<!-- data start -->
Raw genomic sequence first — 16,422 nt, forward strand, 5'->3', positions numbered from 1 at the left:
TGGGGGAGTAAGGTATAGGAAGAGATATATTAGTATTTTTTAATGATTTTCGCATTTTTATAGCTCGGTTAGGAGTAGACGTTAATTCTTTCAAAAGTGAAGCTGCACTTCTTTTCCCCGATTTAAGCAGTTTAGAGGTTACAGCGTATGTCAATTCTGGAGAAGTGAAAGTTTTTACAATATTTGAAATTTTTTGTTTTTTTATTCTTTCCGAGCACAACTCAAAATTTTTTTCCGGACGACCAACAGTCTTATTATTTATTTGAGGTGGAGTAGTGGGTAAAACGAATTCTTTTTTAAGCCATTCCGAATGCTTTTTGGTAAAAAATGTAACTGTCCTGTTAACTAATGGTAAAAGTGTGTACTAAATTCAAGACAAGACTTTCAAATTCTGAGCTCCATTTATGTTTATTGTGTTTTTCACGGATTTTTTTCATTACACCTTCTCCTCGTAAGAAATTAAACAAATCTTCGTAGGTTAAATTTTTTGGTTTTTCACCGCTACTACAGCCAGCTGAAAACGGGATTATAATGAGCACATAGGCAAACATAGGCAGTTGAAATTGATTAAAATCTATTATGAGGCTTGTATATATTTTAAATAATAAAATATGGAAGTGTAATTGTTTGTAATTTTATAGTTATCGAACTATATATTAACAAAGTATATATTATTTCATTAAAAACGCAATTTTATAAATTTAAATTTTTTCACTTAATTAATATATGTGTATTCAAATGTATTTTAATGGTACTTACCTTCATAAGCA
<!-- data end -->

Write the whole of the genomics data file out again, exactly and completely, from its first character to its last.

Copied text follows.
Raw genomic sequence first — 16,422 nt, forward strand, 5'->3', positions numbered from 1 at the left:
TGGGGGAGTAAGGTATAGGAAGAGATATATTAGTATTTTTTAATGATTTTCGCATTTTTATAGCTCGGTTAGGAGTAGACGTTAATTCTTTCAAAAGTGAAGCTGCACTTCTTTTCCCCGATTTAAGCAGTTTAGAGGTTACAGCGTATGTCAATTCTGGAGAAGTGAAAGTTTTTACAATATTTGAAATTTTTTGTTTTTTTATTCTTTCCGAGCACAACTCAAAATTTTTTTCCGGACGACCAACAGTCTTATTATTTATTTGAGGTGGAGTAGTGGGTAAAACGAATTCTTTTTTAAGCCATTCCGAATGCTTTTTGGTAAAAAATGTAACTGTCCTGTTAACTAATGGTAAAAGTGTGTACTAAATTCAAGACAAGACTTTCAAATTCTGAGCTCCATTTATGTTTATTGTGTTTTTCACGGATTTTTTTCATTACACCTTCTCCTCGTAAGAAATTAAACAAATCTTCGTAGGTTAAATTTTTTGGTTTTTCACCGCTACTACAGCCAGCTGAAAACGGGATTATAATGAGCACATAGGCAAACATAGGCAGTTGAAATTGATTAAAATCTATTATGAGGCTTGTATATATTTTAAATAATAAAATATGGAAGTGTAATTGTTTGTAATTTTATAGTTATCGAACTATATATTAACAAAGTATATATTATTTCATTAAAAACGCAATTTTATAAATTTAAATTTTTTCACTTAATTAATATATGTGTATTCAAATGTATTTTAATGGTACTTACCTTCATAAGCA